Alternative Investments: The new investing reality

With the return of market volatility, traditional investments may not be enough on their own. Faced with a longer life span, together with fully- or over-valued equity markets and low-interest rates that have been prevalent over the last decade, the average Canadian investor has become more focused on obtaining higher yields and diversification.

Traditional investments alone may not be the solution, particularly without adding risk. Investors should consider other asset classes and markets such as alternative investments that can add real value to a portfolio.

In simple terms, an alternative investment s any type of asset that does not fall into one of these categories: cash, stocks or bonds. Since alternatives tend to behave differently than typical stock and bond investments, adding them to an investment portfolio may provide broader diversification, reduce risk and enhance returns.

Once exclusive only to institutional investors and the ultra high-net worth investor, alternative investments are now within reach for many Canadians. The flurry of financial innovation, introduction of more affordable products and revised regulations have now made them more accessible to everyday investors.

Institutional investors, like the Harvard and Yale Endowments, have consistently achieved attractive annual returns and significantly outperformed a typical retail investor portfolio by allocating a meaningful160 percentage of their assets to alternative asset classes.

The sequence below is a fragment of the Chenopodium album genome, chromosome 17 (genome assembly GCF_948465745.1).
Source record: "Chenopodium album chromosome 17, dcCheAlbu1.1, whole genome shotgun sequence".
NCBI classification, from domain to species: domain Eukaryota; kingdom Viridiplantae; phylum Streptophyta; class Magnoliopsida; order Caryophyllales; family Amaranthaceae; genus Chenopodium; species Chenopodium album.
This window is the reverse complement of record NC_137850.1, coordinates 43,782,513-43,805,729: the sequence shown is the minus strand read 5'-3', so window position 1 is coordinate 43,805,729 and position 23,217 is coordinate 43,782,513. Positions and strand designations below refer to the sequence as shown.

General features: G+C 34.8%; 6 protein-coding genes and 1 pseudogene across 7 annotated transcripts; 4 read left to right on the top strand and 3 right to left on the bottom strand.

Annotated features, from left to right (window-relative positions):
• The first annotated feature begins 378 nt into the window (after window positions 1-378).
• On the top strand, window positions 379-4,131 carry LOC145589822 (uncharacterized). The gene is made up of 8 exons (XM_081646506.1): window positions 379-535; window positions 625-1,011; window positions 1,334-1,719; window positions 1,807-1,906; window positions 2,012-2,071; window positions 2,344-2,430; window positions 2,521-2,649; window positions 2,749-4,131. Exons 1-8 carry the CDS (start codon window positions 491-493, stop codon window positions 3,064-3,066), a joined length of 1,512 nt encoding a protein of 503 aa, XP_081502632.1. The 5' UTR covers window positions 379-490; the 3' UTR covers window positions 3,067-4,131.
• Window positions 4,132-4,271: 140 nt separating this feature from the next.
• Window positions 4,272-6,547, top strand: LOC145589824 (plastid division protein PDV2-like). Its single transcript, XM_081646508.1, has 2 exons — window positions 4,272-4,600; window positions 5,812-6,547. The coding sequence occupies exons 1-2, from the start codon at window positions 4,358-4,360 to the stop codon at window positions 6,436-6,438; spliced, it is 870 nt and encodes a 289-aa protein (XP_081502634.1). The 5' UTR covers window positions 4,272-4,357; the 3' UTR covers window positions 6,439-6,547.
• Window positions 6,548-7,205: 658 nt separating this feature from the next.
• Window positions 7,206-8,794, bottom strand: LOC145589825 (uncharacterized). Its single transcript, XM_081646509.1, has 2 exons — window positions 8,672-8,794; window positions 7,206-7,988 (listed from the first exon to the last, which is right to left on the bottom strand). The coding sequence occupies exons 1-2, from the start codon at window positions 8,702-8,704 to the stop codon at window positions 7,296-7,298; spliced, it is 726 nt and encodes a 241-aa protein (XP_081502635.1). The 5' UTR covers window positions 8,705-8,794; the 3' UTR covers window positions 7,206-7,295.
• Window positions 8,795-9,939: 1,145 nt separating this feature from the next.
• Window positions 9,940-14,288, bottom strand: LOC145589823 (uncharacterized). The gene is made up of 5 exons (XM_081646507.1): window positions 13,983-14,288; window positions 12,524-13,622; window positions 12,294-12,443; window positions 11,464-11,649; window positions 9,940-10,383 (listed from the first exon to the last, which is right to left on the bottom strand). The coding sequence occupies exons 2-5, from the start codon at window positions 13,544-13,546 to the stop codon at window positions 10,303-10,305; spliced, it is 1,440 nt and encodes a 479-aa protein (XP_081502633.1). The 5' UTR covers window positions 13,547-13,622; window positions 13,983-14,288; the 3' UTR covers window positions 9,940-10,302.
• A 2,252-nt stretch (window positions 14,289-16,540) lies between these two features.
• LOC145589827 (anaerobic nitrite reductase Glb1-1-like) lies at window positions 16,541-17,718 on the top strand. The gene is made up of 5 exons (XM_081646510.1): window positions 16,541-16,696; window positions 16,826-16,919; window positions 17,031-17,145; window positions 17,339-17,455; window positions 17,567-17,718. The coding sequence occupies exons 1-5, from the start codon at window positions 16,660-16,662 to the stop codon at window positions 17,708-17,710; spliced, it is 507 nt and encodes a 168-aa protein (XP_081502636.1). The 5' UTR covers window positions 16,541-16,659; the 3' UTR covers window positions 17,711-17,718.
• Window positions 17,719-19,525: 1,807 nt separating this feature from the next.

Over the last 20 years, these endowments have achieved annualized returns of roughly 52% and 83% higher than the return a retail investor would achieve holding a traditional US stock/bond portfolio
(60/40) (Graph 1).

Graph 1
Harvard and Yale Endowment Fund relative to a traditional 60/40 balanced portfolio - Graph

During the past 30 years, pension plans have achieved some of the highest returns. It is no coincidence that during the same time period, their allocation to alternative investments has also substantially increased to enhance returns and decrease volatility risk.

Canadian Pension Plans have significantly increased their investment in alternative assets, and as you can see from Graph 2, they have moved from just a 5% allocation in 1995 to 36% in 2017.

Graph 24
Historical Asset Allocations of the Average Canadian defined benefit Pension Plan

Institutions and endowments for some time now and have used alternative investments. Given their non-conventional nature and their ability to invest in ways and areas traditional investments cannot, alternative investments can improve the overall risk-return characteristics of an investment portfolio.

Notes and Sources

  1. The Yale Investment Office., accessed May 7, 2018.
  2. Harvard University:, accessed May 7, 2018.
  3. Harvard Management Company, Inc.: Annual Endowment Report – September 2016, Page 1.
  4. Pension Investment Association of Canada – Composite Average Asset Allocation, and, accessed May 7, 2018.